Last Friday my wife and I, along with two south Salem neighbors, ventured up I-5 to experience the 2012 version of Northwest Natural's Portland-area Street of Dreams.
We enjoyed ourselves, but after gawking at seven houses in the $950,000 to $1,300,000 price range I felt like every admission ticket should come with a warning:
Visitors to the Street of Dreams are hereby warned that after viewing these houses, you will find your own home disgusting and unlivable. Everything you like about your current home will seem shabby and horribly out of date.
Unless you're a 1%'er, what you lust for in the new houses will be beyond your means, so you will die frustrated, feeling that your life has been lived in a rundown shanty compared to what could have been. Enjoy the Street of Dreams. Then, expect to feel depressed when you walk in your own front door.
The difference between Salem and Portland is made clear by the cities' respective Street of Dreams. This year Salem dreamed of affordable homes that were mostly in the $300,000 range, or less. My wife and I didn't bother to go. Average isn't very interesting, even if brand new.
But the 2012 Portland Street of Dreams had us Wow'ing at almost every room of the seven houses. As Susan Nielsen said in her Oregonian column:
This year's Street of Dreams in West Linn isn't just the usual builders' showcase of luxury suburban mansions. It's also a time machine taking you back to the housing market of 2007, when houses were pure money and a nicer one was always right around the corner.
The majority of us don't live in that housing market anymore. In most parts of Oregon and for most income brackets, it doesn't exist. But you can visit it for fun, or for old time's sake. It smells of new bark dust and new wealth, each house standing as a shrine to a time of wanting more, buying more and trading up.
True. However, my daughter lives in the Hollywood area, where a million dollars doesn't buy you anywhere near the luxury it does in Portland.
In recompense for all the trouble she caused me when she was a teenager (including deciding to attend college at the University of Arizona so I could pay out of state tuition for four years), I like to send her links like this one, which shows House #3, our favorite, "The Oregon Dream." 4,776 square feet. 5 bedrooms plus bonus, 3 1/2 baths. $1,075,000.
Eat your bigger-home-lusting heart out, dear daughter! Be sure to watch the video, so you'll be as unhappy with your southern California home as we are with our south Salem home after touring the Street of Dreams.
Not surprisingly, my wife and I tended to ooh and ah over different features of the houses. Living as we do in an early 70's home, when people apparently owned far fewer clothes than they do now, Laurel longs for a walk-in closet that's even half the size of what is standard in high-end houses these days.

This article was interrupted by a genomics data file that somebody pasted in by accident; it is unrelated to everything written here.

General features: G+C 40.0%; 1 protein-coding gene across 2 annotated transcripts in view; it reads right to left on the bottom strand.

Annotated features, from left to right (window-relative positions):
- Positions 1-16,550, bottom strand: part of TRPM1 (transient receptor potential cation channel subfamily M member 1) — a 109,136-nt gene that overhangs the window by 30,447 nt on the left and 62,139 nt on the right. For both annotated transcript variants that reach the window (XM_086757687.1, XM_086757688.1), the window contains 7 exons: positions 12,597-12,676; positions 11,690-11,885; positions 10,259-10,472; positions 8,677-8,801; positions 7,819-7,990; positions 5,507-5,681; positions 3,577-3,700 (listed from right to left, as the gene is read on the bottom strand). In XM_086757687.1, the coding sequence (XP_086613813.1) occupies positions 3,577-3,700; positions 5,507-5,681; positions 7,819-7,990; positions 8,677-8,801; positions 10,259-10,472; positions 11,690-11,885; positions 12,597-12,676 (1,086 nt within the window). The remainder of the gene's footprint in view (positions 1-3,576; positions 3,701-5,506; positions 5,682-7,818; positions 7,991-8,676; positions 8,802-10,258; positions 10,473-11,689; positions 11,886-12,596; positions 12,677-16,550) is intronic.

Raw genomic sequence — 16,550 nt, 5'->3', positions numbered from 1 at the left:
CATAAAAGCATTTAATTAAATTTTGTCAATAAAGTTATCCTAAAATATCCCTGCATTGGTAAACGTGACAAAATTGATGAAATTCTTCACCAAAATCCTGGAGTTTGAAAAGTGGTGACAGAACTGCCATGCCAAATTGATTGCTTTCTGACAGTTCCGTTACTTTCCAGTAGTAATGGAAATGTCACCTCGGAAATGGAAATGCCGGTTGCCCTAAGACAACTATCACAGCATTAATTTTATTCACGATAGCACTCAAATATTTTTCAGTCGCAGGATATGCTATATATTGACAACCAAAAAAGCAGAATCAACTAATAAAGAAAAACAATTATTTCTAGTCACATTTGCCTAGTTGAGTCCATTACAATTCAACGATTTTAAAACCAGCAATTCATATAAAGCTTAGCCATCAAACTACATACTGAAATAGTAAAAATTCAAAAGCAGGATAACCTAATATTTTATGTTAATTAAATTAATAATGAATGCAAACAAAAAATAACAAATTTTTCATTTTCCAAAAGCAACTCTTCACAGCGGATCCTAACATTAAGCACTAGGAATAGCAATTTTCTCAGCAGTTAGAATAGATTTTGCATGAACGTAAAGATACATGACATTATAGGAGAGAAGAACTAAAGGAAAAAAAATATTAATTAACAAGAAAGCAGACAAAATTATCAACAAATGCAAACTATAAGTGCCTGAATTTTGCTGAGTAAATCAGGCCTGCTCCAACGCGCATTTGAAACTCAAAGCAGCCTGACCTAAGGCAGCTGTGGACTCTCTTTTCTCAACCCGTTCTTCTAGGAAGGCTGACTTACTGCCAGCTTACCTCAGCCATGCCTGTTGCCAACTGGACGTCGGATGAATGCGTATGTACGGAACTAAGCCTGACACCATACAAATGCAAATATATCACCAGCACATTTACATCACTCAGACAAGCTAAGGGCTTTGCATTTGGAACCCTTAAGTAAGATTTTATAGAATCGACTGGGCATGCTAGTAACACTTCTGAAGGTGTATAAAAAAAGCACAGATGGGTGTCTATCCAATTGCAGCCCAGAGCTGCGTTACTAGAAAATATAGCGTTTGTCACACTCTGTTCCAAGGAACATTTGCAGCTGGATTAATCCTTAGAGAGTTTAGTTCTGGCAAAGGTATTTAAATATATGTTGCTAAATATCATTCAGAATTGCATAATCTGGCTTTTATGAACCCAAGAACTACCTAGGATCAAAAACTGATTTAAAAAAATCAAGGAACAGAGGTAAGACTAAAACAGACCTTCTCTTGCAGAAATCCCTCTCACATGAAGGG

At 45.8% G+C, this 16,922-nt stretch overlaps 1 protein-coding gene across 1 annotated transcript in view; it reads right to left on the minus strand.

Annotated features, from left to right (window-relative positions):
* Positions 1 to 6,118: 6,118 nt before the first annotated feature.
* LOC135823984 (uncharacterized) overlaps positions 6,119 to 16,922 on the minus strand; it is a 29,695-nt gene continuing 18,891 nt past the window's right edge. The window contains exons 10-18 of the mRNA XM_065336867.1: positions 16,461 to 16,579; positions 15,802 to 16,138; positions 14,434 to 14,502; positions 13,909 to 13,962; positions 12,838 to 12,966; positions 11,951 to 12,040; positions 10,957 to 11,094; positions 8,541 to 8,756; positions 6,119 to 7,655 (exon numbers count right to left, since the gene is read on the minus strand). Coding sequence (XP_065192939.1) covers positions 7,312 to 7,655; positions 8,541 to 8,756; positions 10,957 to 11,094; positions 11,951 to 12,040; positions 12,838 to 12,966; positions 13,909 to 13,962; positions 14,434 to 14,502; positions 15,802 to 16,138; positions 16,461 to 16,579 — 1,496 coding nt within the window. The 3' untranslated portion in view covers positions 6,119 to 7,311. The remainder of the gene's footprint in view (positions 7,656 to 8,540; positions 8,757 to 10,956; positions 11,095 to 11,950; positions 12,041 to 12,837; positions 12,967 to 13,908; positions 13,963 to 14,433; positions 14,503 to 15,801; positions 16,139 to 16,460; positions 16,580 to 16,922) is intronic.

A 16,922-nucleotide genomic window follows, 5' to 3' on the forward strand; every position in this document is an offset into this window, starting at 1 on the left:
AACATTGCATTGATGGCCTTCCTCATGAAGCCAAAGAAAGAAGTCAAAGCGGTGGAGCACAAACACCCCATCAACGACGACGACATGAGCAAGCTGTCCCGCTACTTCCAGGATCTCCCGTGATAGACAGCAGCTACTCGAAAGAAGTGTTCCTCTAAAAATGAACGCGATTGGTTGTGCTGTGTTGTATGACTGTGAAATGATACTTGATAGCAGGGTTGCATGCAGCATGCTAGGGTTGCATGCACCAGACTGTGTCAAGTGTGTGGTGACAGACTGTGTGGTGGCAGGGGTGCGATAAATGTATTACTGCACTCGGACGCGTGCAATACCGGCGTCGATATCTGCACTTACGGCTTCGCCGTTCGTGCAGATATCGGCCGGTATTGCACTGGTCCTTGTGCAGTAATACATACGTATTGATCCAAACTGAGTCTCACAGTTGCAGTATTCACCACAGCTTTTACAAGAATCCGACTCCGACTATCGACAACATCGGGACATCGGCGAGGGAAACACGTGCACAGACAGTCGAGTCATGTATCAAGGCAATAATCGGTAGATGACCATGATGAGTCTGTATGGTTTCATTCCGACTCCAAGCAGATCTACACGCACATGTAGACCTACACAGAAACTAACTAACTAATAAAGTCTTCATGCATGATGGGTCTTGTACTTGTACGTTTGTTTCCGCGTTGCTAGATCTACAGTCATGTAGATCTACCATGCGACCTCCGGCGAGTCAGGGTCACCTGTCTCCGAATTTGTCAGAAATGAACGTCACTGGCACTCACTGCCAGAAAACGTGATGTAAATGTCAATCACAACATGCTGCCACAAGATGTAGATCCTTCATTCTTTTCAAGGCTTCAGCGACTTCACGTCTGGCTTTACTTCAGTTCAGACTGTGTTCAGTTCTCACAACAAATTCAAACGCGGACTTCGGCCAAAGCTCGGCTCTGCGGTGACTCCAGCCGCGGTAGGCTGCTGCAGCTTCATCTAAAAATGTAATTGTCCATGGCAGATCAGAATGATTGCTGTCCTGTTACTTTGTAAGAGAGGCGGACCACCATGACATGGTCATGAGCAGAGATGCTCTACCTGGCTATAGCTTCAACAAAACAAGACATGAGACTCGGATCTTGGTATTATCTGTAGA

She also loved the gigantic walk-in showers.
Sometimes Laurel bathes our 65 pound dog in our shower, which isn't much bigger than a phone booth (if you remember what those looked like). They barely fit. But if we lived in one of the Tour of Homes houses, we could get a full-grown water buffalo for a pet and keep it clean. No problem.
I, on the other hand, now don't see how it is possible for me to live contentedly without a covered "patio" area that is much more like a living room stuck outdoors than an old-fashioned patio.
What I need, desperately, are cushy leather couches, gas-powered fire pit and grill, big screen TV, a large water feature that looks like it was transplanted from an old growth forest, a hidden speaker system, built in mini-kitchen, and Zen'ish decor to aid in my contemplation of life's natural simple pleasures as I sip from my $80 bottle of wine while enjoying an Oregon rain storm from the comfort of my warm and dry outdoor pleasure palace.
So my wife and I both have unrealistic, yet utterly real, lusts for some home makeovers.
Sadly for our VISA balance, and fortunately for Laurel, houses in the 2012 Street of Dreams also featured more practical items -- such as a tile'ish floor covering for our kitchen and a low-backed couch that I didn't even know we needed, yet obviously we do, if my wife says so.
Disappointingly frequently Laurel reached for the Street of Dreams program I was carrying and wrote down I want! notes next to the description of the house we were in. I tried to find the program after we got home so I could bury it in the garbage can where she wouldn't find it, but it had disappeared.
Likely Laurel has it squirreled away in her Home Improvement file, which contains a seemingly endless list of ideas to make our lives more perfectly contented once X, Y, or Z becomes a part of our house.
Thank you (not entirely ironically) Portland Street of Dreams for making that file thicker.
As for me, rumors abound that the iPhone 5 will be released in a month. Now that definitely will make my life hugely happier since I have an ancient outdated iPhone 4, at least until the iPhone 6 comes along. And we can actually afford new iPhones.
Note: the Portland Street of Dreams continues through August 26, 2012. So if you're feeling unduly satisfied with your life and live in the area, head over to West Linn.